1. Concept forming: in the first phase of a course they allow the students a natural and motivating access to mathematics.
2. Model forming: they supply a firm hold for learning the formal operations, procedures, notations, rules, and they do so together with other models, which have an important functions as supports for thinking.
3. Applicability: they uncover reality as source and domain of application.
4. Exercise of specific abilities in applied situations.
There are three different uses of context were distinguished:
- Third order context use: The most significant and characteristic for the conceptual mathematization process is the use of the context to introduce and develop a mathematical model or concept.
- Second order context use: Of course the context may play a less important role. The role of the context in mathematization is less essential, but still very important: a real world problem is presented to the student, and the student is expected to find the relevant mathematics, to organize and structure and solve the problem. In this kind of context, the real worl is essential and mathematics is the tool to organize reality.
- First order context use:We speak of first order context use if the mathematical operation are embedded in context. A simple transition from the problem to a mathematical problem is sufficient. These kind of problems are often found in traditional schoolbook. The context in this situation is only used to ‘camouflage’ the mathematical problem.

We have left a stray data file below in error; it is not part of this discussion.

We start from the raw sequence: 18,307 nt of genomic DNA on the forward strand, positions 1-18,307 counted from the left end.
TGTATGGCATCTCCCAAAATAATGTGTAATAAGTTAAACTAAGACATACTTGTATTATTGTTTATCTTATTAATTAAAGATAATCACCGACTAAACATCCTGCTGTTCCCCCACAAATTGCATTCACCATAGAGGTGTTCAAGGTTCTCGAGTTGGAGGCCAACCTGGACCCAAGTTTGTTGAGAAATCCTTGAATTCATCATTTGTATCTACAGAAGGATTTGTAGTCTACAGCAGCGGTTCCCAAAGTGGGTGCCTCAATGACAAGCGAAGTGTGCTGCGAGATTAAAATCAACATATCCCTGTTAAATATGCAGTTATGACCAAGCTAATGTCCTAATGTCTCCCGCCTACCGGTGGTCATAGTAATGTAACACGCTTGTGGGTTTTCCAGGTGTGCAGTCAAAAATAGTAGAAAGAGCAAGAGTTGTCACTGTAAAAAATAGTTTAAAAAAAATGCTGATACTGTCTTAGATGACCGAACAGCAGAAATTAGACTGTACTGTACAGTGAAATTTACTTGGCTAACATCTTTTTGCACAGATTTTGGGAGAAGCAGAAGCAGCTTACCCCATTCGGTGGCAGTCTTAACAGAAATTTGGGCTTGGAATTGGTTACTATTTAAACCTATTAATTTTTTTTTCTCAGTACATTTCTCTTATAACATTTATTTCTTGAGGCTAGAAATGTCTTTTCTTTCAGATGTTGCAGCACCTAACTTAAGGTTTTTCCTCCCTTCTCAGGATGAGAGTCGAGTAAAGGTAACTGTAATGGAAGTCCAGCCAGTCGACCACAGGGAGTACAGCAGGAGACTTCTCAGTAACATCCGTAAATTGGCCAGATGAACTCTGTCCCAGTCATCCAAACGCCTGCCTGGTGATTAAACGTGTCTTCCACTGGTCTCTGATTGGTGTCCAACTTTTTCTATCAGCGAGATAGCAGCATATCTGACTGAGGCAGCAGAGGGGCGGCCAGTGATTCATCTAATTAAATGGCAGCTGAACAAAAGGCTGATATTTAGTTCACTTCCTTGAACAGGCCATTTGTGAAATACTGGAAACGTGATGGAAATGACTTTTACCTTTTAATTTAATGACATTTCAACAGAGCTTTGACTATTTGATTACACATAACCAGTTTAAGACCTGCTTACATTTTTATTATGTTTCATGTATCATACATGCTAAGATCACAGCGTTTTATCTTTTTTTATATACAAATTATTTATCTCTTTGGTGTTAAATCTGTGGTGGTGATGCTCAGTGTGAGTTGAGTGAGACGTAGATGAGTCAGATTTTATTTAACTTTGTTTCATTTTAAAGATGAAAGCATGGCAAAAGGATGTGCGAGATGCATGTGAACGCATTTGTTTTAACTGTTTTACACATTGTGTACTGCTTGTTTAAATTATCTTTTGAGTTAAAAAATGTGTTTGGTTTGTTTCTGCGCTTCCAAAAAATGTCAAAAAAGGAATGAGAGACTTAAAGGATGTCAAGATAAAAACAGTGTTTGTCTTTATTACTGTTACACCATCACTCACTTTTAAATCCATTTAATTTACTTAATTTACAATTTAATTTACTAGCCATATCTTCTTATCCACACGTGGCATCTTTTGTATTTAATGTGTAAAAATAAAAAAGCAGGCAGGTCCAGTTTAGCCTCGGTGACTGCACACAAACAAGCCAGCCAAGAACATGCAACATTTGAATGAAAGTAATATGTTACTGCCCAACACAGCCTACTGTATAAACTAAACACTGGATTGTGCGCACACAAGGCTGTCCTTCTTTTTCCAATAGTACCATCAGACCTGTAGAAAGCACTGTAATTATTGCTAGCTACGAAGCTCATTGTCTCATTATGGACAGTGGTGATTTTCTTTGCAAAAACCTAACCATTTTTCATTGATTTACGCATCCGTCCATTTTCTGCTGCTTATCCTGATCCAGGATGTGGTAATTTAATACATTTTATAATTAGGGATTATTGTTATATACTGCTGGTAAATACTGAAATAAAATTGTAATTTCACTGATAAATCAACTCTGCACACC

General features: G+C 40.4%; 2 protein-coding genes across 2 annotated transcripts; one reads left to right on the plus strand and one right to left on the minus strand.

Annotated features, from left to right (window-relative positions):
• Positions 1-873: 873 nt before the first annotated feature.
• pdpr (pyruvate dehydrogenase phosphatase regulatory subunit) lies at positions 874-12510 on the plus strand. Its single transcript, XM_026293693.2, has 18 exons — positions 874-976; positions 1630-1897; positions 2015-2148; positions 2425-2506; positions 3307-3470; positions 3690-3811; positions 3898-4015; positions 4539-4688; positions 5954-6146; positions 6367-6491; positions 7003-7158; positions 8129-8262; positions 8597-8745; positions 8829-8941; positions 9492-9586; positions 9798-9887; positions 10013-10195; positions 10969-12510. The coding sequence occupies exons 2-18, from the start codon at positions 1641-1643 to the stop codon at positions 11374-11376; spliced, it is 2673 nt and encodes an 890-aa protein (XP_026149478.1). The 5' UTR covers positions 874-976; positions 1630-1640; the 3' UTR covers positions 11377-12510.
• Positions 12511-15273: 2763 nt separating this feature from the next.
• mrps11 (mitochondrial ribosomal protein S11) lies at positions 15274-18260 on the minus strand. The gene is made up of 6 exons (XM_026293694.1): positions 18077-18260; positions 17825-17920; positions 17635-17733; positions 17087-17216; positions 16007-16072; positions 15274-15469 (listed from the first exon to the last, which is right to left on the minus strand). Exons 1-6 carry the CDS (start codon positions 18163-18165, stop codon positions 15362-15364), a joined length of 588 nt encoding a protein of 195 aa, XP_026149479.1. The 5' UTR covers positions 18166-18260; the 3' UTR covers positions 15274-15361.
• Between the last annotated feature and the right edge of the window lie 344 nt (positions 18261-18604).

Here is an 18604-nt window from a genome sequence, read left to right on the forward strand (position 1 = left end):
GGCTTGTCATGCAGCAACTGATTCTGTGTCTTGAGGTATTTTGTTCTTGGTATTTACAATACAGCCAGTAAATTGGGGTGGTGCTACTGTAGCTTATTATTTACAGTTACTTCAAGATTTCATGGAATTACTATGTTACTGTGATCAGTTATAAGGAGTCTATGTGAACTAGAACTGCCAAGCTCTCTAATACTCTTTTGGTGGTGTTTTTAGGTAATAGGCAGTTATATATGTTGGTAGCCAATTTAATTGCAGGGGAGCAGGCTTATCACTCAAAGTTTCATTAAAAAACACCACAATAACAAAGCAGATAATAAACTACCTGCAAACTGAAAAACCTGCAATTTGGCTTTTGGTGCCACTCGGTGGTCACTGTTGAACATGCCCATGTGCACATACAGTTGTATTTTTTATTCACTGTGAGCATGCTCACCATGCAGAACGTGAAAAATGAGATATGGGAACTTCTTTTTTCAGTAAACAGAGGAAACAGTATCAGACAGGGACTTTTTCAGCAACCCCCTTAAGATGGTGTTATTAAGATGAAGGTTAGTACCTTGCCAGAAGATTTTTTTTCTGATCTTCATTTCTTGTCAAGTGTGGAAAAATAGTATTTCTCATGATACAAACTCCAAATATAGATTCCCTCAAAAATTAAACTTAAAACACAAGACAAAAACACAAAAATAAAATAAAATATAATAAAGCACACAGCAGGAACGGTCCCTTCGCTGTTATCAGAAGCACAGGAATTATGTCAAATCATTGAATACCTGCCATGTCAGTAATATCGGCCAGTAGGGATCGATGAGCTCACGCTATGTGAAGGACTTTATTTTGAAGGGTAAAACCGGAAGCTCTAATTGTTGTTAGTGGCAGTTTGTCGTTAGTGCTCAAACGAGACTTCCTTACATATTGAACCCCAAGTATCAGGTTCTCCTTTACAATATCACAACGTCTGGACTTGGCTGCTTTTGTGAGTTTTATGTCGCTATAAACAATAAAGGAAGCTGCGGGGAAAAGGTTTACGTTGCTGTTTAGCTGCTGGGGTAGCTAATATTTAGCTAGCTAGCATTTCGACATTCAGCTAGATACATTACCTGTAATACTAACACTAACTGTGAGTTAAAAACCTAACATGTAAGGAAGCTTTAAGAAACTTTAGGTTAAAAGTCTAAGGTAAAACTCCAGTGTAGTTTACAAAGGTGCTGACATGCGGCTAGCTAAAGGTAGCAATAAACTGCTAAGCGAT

A quite trivial aspect is that the context should be motivating. However, students have a personal idea about what is motivating. So in general it is quite difficult to say what makes a motivating context. In 1981, after some three years observations, de Lange et al made the following two remarks concerning the motivating aspects of contexts:
- For younger students artificial contexts are acceptable and under certain cicumstances – motivating. For older students contexts must be more realistic to be acceptable.
- To make sure that the context is motivating to all, or to as many students as possible, one should offer a whole range of different contexts.
As we have indicated before, a realistic context does not always mean that there has to be a direct connection to the physical world. The Hewet team also accepts mathematical activities derived from topics that owe their existence to a story, cartoon or any creation of an ‘imagined’ reality. A ‘somewhat’ realistic context seems a minimal condition for students of this age. One may get away with using comic that supposedly is very popular in the Netherlands but even in this case students sometimes complain. But maybe surprisingly, in the intuitive explorative phase students are forgiving when the real context in not so real.
The real world of one child may differ considerably from the real world of another. Or, as Thomas called it in Symbolic Interactionism: “the definitions of the situation” may differ. Although Thomas never formulated precisely the meaning of this key term, the conception of definition of the situation provided a simple and powerful rationale for the significance of the subjective aspect in social life and thus provided symbolic interaction with the prime methodological rule which seems important in the philosophy behind mathematics: “if men define situations as real, they are real in their consequences”.
Our observation lead to the following recommendations, given the present state of teacher training and traditions in teaching:
- One should avoid, especially in the phase of conceptual mathematization contexts that are emotionally disturbing (defense, war, illness, ethic affairs).
- One should avoid artificial contexts.
- One should avoid too neutral contexts, which might fail to motivate unless the mathematical content is stimulating enough.
- One should not expect from the students too much background information; most, if not all, information should be contained in the text.
One should choose the context and edit the exercise in a away that stimulates interindividual action (in order to promote sociocognitive conflicts).